I do not know if there is a magic bullet. My personal opinion is that we need to attract young engineers by telling them knowledge of subsurface engineering is attractive even in new energy transition ventures such as CCUS, sustainable oil and gas production, geothermal energy, or underground storage.

Have I been successful doing this? Not yet. We need many people trying many different ideas about how to attract students.

Selling students on using petroleum engineering to do something new and different is trending, but Jennifer Miskimins, professor and department head of petroleum engineering at CSM, said that the job opportunities are still mostly in oil and gas exploration and production. She is a member of a CSM group considering the long-term future of the program.

Six years after the record peak in petroleum engineering students graduated, the industry is needing more because so many went into other industries that valued their skills.

Energy transition topics are flashy and play well in the media, but the bottom line is we are still going to need development and production in hydrocarbons and we will need to maintain that workforce.

Oil and gas is likely to be a slow-growth business, but it will still be growing. From a workforce standpoint, we just need to try and match that growth and not get carried away.

I do think we have probably “hit bottom” with the enrollment/graduation numbers (or will in the next year or two), and then we’ll see another upswing. But I personally don’t think it’s ever going to peak at what we saw in the early/mid-2010s (at least I hope as a teacher to never be so outnumbered by students again).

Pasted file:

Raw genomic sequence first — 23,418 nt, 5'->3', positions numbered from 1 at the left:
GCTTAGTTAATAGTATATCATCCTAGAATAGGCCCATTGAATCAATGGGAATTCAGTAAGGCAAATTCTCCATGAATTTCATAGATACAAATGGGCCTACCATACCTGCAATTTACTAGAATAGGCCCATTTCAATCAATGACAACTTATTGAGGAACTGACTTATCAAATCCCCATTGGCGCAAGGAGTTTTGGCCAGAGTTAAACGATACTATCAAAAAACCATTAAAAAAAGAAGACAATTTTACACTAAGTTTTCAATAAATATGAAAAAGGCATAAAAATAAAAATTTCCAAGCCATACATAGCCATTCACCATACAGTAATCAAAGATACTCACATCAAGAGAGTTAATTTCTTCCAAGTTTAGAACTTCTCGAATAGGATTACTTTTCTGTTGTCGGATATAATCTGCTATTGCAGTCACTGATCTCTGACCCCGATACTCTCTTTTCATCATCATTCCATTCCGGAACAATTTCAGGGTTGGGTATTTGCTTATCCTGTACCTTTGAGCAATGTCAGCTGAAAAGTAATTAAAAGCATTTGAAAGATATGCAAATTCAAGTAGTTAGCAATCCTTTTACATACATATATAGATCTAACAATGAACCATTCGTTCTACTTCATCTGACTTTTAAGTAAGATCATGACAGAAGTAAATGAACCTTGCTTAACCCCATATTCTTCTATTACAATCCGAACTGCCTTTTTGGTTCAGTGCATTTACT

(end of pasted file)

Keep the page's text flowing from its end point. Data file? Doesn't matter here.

Blasingame acknowledged that digital technology has changed petroleum engineering, but human brainpower remains critical.

Our most important (and urgent) priority must be to continue to attract and retain best-in-class talent in our industry.

Technology has always been an enabler, but it does not find, develop, and produce oil and gas—people do. Ours will always be a people-intensive business, and in my opinion, past spikes in graduates fed the need for petroleum engineers during the low periods that followed.

I do not believe that will be the case for the enrollment spike in the late-2000s/mid-2010s,

and this means enrollments will have to increase once they have bottomed out in the next year or so.

The real question for me—personally and professionally—is how to increase the technical rigor of petroleum engineers and allow the next generation of petroleum engineers to continue to play that critical role.


A Brief History of a Petroleum Engineering Education in the United States by John C. Calhoun. Prepared as a background paper for the Colloquium on Petroleum Engineering Education, Crested Butte, Colorado, July 1991.